The mission of the Office of Audit, Compliance & Privacy is to assist the University in fulfilling its vision of being a preeminent comprehensive land-grant university. Our office provides services in three distinct yet related disciplines - audit, compliance, and privacy - in support of Auburn University's three-pronged mission of teaching, research, and service.
The Office of Audit, Compliance & Privacy functions in partnership with University leadership to:
This month we continue our review of last year's Case in Point stories with a focus on the category of Fraud/Ethics. In this category, we saw the following breakdown of topics during 2016:
Occupational fraud has long been the leader in this category. Occupational fraud is defined as, "The use of one's occupation for personal enrichment through the deliberate misuse or misapplication of the employing organization's resources or assets." Typically, there are three elements present when an employee makes the decision to commit fraud: pressure (often financial), rationalization (the ability to convince self this isn't wrong), and opportunity (either funds or sometimes purchasing cards).
The strongest defense for preventing occupational fraud are good internal controls. Perhaps the best internal control is managers fulfilling their fiduciary duty and paying attention to what is occurring in their unit. As simple as it sounds, paying attention can substantially decrease the risk that fraud will occur in an area.
Conflicts of interest appear to be a growing issue in this category and occur when an employee has competing interests between their employment role and personal roles. This is an area where proactive disclosure and management is very important. Simply having a conflict of interest does not mean you have done anything improper, but it does mean you need to use caution and proactively ensure the conflict is managed. Employees can run afoul of state ethics laws in this category.
If you ever have questions about this topic or concerns that someone has committed fraud, we suggest you bring those issues forward to us or to your supervisor. One way you can do that is through AU's EthicsPoint anonymous reporting system. We again encourage you to review this month's events across higher education and consider ways you can proactively manage risk here at Auburn University.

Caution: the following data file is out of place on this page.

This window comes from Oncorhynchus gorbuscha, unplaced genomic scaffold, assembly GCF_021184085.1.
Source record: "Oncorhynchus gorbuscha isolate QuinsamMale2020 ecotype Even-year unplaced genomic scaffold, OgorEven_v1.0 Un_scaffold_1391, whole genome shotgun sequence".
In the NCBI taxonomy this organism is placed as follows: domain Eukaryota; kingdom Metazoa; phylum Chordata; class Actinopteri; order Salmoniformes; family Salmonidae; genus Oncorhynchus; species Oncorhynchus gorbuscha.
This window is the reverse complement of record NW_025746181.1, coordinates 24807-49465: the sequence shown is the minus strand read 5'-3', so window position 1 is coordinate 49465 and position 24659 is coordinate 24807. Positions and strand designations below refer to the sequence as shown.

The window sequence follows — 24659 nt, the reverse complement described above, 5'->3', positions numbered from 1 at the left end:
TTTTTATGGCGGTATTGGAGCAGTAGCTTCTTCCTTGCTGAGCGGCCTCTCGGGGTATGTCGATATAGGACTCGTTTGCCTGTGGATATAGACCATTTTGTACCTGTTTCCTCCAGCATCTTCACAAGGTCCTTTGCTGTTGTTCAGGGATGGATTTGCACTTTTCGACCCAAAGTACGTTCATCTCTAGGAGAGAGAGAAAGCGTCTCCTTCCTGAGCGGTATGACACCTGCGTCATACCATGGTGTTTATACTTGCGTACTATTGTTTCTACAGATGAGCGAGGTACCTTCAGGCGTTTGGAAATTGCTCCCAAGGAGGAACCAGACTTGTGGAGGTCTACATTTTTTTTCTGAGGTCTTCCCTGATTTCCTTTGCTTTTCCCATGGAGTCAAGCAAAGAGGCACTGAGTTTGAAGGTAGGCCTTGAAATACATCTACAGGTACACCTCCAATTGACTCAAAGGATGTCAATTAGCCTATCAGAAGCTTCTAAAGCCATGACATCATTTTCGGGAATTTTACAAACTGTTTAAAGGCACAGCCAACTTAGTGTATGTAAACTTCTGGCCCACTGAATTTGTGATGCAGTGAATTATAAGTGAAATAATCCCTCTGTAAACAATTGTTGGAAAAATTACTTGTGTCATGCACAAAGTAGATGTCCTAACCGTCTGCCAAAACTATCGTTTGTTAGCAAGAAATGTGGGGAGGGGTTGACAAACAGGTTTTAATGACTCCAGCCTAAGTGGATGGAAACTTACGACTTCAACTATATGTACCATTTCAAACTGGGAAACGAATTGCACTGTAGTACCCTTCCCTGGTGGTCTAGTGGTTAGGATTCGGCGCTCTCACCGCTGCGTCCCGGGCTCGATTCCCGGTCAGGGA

Auburn University uses the EthicsPoint anonymous Reporting System to enhance communication and empower individuals to promote safety, security, and ethical behavior. Use this anonymous, confidential system to report situations, events or actions by individuals or groups that you believe unethical or otherwise inappropriate. Frivolous or unfounded reports do not help foster a positive workplace. This hotline service does not replace our existing reporting methods for reporting fraud, waste, abuse or other potentially illegal activities. The University continues to encourage stakeholders to report concerns or suspected violations to their supervisor or other campus entities as appropriate. If you are uncertain if a situation violates University policy, is illegal or constitutes harassment or discrimination, you may use EthicsPoint to obtain clarification. We would much rather have you ask questions than let potential problems go unchecked. However, EthicsPoint should not be used for immediate threats to life or property. If the situation presents an immediate threat to life or property call emergency -- 911
Last Updated: October 31, 2016